The Gaillard Center, located in Charleston, South Carolina, is a multi- purpose municipal complex. The Gaillard project that was completed towards the end of 2015, was partly a renovation and partly a reconstruction. Working with the original, existing Gaillard structure, the team built a new center on its framework. The majority of the structure and the skin of the existing auditorium were left in place to preserve the history of the building. Due to the sheer size of this complex in combination with the hot and humid climate of Charleston, there were many mechanical, electrical, and plumbing solutions that needed to present themselves while still remaining energy efficient.
Charleston, South Carolina is known for their hot and humid climate for the majority of the year. The Gaillard Center in particular is located in Downtown Charleston, which is prone to flooding and hurricane winds often, as it is along the coast. All of these locational considerations needed to be taken into account when designing this space efficiently.
According to the David M. Schwarz Architects website, “the Gaillard Center began as a 1960s-era, general purpose, 2,700-seat auditorium and exhibit hall known as the Gaillard Auditorium”. In 2010, David M. Schwarz Architects were commissioned to the lead the renovation and expansion. On their website the architects stated that “the project scope included a full renovation of the auditorium, a renovation and expansion of the existing exhibit hall into a banquet facility and the construction of an office building to serve several of the City of Charleston’s departmental offices”.
The Gaillard Center was awarded LEED Silver certification in May of 2016. The center received its certification for its solutions in energy efficiency, water use reduction, sustainable site development, responsible material selection, and enhanced indoor environmental quality. In particular, the buildings use of demand control ventilation and energy efficient LED lighting solutions are, in part, largely responsible for the certification. The building is located in a high seismic zone and is susceptible to hurricane-strength winds and high-tide flooding issues that come along with being located in a coastal city. The mechanical, electrical, and plumbing systems were designed to withstand these criteria all while being integrated into a fine-tuned, state-of-the-art performance hall. The mechanical system for the new auditorium is designed to use demand ventilation and is equipped with carbon monoxide sensors to regulate outdoor air ventilation to preserve the space temperature while using the least amount of energy possible. In highly ventilated buildings, ventilation energy costs can include of nearly 40% of total energy costs.With demand control ventilation, ventilation rates can be reduced, yielding significant energy savings. Another plus is that bringing in fresh outdoor air has been shown to improve indoor air quality, making the indoor space more comfortable and healthy for the building’s occupants. While these control systems can have significant up-front costs, they are being used in more and more buildings because those costs are paid back in a short time as a result of reduced ventilation loads and future lower operating costs.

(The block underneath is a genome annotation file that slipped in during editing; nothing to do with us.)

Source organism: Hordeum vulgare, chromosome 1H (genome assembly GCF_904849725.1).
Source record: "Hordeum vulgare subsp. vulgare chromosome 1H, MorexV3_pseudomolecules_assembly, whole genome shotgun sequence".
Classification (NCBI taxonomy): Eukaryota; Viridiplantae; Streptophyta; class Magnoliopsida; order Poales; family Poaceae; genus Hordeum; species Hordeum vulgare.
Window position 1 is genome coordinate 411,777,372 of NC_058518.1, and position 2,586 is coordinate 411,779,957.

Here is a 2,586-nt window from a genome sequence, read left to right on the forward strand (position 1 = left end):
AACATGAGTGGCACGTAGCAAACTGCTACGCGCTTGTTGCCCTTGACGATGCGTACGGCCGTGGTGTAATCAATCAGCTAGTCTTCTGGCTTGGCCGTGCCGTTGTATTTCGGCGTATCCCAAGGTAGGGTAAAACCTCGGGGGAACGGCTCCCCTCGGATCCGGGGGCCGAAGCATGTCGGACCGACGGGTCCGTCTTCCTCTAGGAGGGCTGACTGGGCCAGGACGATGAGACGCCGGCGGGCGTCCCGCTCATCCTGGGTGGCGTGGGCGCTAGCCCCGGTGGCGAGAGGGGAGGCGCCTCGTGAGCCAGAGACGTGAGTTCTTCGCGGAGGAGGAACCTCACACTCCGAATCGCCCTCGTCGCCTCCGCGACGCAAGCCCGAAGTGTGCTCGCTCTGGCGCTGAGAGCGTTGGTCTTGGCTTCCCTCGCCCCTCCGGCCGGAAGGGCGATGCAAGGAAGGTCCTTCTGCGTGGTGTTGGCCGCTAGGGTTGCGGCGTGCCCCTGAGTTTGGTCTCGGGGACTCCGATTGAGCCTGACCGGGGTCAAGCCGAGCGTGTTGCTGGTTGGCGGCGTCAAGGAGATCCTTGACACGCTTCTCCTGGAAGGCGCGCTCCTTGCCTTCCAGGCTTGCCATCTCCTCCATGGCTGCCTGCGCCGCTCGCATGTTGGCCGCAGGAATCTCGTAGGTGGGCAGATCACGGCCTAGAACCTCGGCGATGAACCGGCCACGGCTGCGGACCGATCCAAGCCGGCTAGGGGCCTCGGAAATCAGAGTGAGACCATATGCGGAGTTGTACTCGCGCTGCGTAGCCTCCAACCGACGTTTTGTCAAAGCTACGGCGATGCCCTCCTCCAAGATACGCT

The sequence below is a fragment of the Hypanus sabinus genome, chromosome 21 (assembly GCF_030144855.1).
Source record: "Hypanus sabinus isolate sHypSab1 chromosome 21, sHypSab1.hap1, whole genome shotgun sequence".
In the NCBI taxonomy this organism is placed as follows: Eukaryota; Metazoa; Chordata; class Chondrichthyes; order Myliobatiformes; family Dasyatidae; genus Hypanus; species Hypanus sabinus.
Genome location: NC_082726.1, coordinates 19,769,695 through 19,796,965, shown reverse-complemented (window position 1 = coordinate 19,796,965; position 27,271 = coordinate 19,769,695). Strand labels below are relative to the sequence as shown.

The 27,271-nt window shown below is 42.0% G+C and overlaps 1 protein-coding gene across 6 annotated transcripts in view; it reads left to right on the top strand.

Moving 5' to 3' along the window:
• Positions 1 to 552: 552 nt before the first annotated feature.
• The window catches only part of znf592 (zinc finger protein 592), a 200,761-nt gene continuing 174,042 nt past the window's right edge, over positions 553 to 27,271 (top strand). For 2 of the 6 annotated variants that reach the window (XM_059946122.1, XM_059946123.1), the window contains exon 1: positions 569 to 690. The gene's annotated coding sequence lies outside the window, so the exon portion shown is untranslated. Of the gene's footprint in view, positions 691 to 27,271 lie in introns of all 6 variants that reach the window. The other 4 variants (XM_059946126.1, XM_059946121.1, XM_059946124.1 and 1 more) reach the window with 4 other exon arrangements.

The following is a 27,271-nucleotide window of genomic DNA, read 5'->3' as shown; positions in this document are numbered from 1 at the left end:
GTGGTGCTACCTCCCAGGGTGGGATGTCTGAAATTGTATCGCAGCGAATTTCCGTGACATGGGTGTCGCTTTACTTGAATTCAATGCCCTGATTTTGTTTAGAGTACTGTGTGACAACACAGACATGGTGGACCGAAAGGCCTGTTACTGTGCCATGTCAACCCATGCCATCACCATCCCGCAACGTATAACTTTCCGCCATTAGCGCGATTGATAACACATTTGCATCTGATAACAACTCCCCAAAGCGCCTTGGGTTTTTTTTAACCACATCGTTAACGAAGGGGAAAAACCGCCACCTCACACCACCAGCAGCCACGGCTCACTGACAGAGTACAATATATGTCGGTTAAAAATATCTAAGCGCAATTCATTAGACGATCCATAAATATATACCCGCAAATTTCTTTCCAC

There are separate mechanical systems for each section of the building that were designed to optimize the different demand loads the building will see. According to the building’s engineer’s website, the mechanical systems for each area of the Gaillard Center are designed to be independent of each other to optimize the performance of the HVAC equipment and allow the flexibility needed to events on Saturdays and Sundays in the humid South Carolina summer while the municipal office space is shut down for the weekend. The part of the HVAC system responsible for this is the direct digital control panel. The DDC panel is a control system that utilizes digital processors to directly control the HVAC system. In this case, where the building has multiple zones, the DDC system communicates information from each zone from a centralized control panel.
Another aspect where the Gaillard Center flourishes in energy efficiency is through the lighting throughout the multi- functional spaces. The lighting throughout the center used a mixture of energy- efficient LED lighting and fluorescent fixtures. These fixtures yielded an energy savings of more than 25% of the allowable lighting- power density of the 2012 International Energy Conservation Code. The IECC deals with energy efficiency from several sectors, including cost savings, reduced energy usage, conservation of natural resources, and the impact of energy usage on the environment. The lighting throughout the Gaillard Center complies with these standards and helps in achieving lower energy usage and, in turn, lower costs.
LED lighting provides a long- lasting, energy and cost efficient lighting option. LEDs are a lighting technology that is a solid- state, meaning it converts light through a semiconductor. This contrasts from incandescent bulbs that generate light through a filament, creating excess waste and heat. LEDs can be as much as 80% more energy efficient and less detrimental to the environment than the competing incandescent bulbs. LED lighting is energy efficient, yields better light quality, and less maintenance because of the bulb’s longevity.
Overall, the Gaillard Center project was awarded LEED certification for their efforts in energy efficiency; including, but not limited to, the use of demand control ventilation as well as efficient lighting solutions. This is a large, 23,300 square foot space utilizes innovative solutions to yield in reduced energy usage and lower costs throughout the space.